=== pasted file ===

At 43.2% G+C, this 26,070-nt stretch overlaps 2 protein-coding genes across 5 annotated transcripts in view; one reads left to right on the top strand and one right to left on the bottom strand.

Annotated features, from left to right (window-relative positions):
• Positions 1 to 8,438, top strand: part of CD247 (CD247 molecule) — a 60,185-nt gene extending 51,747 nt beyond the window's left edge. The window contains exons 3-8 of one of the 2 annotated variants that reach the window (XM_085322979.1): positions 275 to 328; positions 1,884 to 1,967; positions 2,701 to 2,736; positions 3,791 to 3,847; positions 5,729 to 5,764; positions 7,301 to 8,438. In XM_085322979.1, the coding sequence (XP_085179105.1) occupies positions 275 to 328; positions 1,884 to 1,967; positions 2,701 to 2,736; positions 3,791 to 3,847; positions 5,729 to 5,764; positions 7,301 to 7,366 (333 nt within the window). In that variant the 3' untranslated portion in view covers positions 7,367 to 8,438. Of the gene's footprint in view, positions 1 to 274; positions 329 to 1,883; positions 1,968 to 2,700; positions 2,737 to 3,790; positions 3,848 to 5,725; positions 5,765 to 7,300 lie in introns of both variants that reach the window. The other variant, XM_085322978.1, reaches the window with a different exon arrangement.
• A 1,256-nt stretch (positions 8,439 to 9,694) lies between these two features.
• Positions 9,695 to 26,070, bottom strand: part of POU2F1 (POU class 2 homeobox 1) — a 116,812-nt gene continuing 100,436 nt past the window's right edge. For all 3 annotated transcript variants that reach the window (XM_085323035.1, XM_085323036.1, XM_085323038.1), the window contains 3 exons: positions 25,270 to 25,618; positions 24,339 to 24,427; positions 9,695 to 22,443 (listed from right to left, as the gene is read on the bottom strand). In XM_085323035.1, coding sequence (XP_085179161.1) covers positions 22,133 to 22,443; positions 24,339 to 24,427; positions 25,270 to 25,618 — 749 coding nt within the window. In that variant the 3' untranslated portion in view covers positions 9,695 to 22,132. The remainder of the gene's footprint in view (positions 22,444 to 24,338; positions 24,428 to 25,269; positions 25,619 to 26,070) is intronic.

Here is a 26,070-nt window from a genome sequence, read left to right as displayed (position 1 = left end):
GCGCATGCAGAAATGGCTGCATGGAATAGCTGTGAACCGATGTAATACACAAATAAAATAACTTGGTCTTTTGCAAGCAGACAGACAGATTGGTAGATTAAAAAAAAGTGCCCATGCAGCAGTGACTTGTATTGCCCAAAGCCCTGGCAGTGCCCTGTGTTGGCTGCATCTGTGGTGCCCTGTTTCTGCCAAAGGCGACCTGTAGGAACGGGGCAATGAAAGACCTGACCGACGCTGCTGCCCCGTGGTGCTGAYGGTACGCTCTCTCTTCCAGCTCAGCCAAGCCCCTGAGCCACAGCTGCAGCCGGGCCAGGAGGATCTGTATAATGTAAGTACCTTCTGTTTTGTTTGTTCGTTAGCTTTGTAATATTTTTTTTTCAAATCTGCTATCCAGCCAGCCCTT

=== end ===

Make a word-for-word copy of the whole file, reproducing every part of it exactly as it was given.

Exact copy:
At 43.2% G+C, this 26,070-nt stretch overlaps 2 protein-coding genes across 5 annotated transcripts in view; one reads left to right on the top strand and one right to left on the bottom strand.

Annotated features, from left to right (window-relative positions):
• Positions 1 to 8,438, top strand: part of CD247 (CD247 molecule) — a 60,185-nt gene extending 51,747 nt beyond the window's left edge. The window contains exons 3-8 of one of the 2 annotated variants that reach the window (XM_085322979.1): positions 275 to 328; positions 1,884 to 1,967; positions 2,701 to 2,736; positions 3,791 to 3,847; positions 5,729 to 5,764; positions 7,301 to 8,438. In XM_085322979.1, the coding sequence (XP_085179105.1) occupies positions 275 to 328; positions 1,884 to 1,967; positions 2,701 to 2,736; positions 3,791 to 3,847; positions 5,729 to 5,764; positions 7,301 to 7,366 (333 nt within the window). In that variant the 3' untranslated portion in view covers positions 7,367 to 8,438. Of the gene's footprint in view, positions 1 to 274; positions 329 to 1,883; positions 1,968 to 2,700; positions 2,737 to 3,790; positions 3,848 to 5,725; positions 5,765 to 7,300 lie in introns of both variants that reach the window. The other variant, XM_085322978.1, reaches the window with a different exon arrangement.
• A 1,256-nt stretch (positions 8,439 to 9,694) lies between these two features.
• Positions 9,695 to 26,070, bottom strand: part of POU2F1 (POU class 2 homeobox 1) — a 116,812-nt gene continuing 100,436 nt past the window's right edge. For all 3 annotated transcript variants that reach the window (XM_085323035.1, XM_085323036.1, XM_085323038.1), the window contains 3 exons: positions 25,270 to 25,618; positions 24,339 to 24,427; positions 9,695 to 22,443 (listed from right to left, as the gene is read on the bottom strand). In XM_085323035.1, coding sequence (XP_085179161.1) covers positions 22,133 to 22,443; positions 24,339 to 24,427; positions 25,270 to 25,618 — 749 coding nt within the window. In that variant the 3' untranslated portion in view covers positions 9,695 to 22,132. The remainder of the gene's footprint in view (positions 22,444 to 24,338; positions 24,428 to 25,269; positions 25,619 to 26,070) is intronic.

Here is a 26,070-nt window from a genome sequence, read left to right as displayed (position 1 = left end):
GCGCATGCAGAAATGGCTGCATGGAATAGCTGTGAACCGATGTAATACACAAATAAAATAACTTGGTCTTTTGCAAGCAGACAGACAGATTGGTAGATTAAAAAAAAGTGCCCATGCAGCAGTGACTTGTATTGCCCAAAGCCCTGGCAGTGCCCTGTGTTGGCTGCATCTGTGGTGCCCTGTTTCTGCCAAAGGCGACCTGTAGGAACGGGGCAATGAAAGACCTGACCGACGCTGCTGCCCCGTGGTGCTGAYGGTACGCTCTCTCTTCCAGCTCAGCCAAGCCCCTGAGCCACAGCTGCAGCCGGGCCAGGAGGATCTGTATAATGTAAGTACCTTCTGTTTTGTTTGTTCGTTAGCTTTGTAATATTTTTTTTTCAAATCTGCTATCCAGCCAGCCCTT